China has long been the world's worst when it comes to air pollution, but a new study suggests that India's trouble is now on par with China's and poised to exceed it. The study from the Health Effects Institute and Institute of Health Metrics and Evaluation finds that air pollution was responsible for more than 4.2 million deaths in 2015—making it the fifth-leading cause of death worldwide—including 1.1 million each in China and India, reports the New York Times. But whereas China has been working to prevent such deaths, causing its number to level out, the number of deaths linked to airborne particles known as PM2.5s jumped 50% in India from 1990 to 2015, per AFP.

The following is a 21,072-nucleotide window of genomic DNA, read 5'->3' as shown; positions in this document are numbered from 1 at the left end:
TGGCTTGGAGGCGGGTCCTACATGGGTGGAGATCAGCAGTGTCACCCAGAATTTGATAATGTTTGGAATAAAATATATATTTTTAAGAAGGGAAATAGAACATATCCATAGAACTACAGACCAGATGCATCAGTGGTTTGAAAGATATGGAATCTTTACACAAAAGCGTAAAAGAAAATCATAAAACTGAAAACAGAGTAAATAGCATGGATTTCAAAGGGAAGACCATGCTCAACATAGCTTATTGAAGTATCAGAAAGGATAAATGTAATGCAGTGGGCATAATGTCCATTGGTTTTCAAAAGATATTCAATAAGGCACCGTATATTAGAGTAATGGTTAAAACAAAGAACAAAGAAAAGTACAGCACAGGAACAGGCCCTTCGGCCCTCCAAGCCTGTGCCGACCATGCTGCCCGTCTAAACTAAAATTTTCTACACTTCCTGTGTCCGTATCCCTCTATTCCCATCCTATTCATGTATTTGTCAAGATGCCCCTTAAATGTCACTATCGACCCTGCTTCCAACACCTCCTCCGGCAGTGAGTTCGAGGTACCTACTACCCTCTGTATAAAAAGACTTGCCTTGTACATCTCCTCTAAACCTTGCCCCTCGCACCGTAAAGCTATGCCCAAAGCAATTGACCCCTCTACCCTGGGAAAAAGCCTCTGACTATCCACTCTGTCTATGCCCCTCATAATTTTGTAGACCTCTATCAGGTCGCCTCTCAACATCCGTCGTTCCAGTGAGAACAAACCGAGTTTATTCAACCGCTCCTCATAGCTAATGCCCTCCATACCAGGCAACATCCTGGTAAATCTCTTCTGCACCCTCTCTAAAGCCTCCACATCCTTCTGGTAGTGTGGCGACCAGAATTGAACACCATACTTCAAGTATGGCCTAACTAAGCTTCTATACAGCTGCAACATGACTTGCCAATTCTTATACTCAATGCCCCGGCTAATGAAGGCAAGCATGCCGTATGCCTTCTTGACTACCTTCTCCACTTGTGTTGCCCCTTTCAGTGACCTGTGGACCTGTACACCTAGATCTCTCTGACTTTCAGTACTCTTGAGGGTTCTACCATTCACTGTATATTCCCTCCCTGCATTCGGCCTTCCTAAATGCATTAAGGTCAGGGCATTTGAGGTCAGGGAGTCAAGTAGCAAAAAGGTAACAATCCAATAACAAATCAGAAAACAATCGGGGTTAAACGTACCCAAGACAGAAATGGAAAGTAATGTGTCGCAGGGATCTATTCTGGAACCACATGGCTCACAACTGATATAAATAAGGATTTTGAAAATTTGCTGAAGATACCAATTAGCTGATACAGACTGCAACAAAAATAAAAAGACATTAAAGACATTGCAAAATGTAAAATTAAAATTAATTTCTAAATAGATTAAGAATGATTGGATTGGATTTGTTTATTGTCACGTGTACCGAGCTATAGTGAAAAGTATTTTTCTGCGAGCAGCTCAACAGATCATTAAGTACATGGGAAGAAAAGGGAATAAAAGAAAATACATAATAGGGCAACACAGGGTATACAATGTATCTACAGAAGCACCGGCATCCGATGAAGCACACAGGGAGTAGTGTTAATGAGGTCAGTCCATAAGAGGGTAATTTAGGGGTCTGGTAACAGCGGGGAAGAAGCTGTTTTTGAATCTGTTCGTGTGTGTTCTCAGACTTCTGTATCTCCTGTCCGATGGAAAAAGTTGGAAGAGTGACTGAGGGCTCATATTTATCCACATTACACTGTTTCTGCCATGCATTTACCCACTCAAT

Rapid industrialization with a focus on coal production, population growth, and an aging public more vulnerable to pollution have created "the perfect storm for India," says a researcher. Yet a rep for the Public Health Foundation of India says the government isn't taking action. Last week, a government official there said "there is no conclusive data available" linking pollution and mortality, per Reuters. The study does offer hope, though: It finds the 20% increase in deaths from air pollution worldwide since 1990 was slower than the rate of population increase. Pollution also improved in Europe and the US with environmental regulations. That said, 258,000 Europeans and 88,000 Americans are still at risk of premature death due to air pollution, the study says. (Some of the dirtiest air in the US can be found at the North Pole.)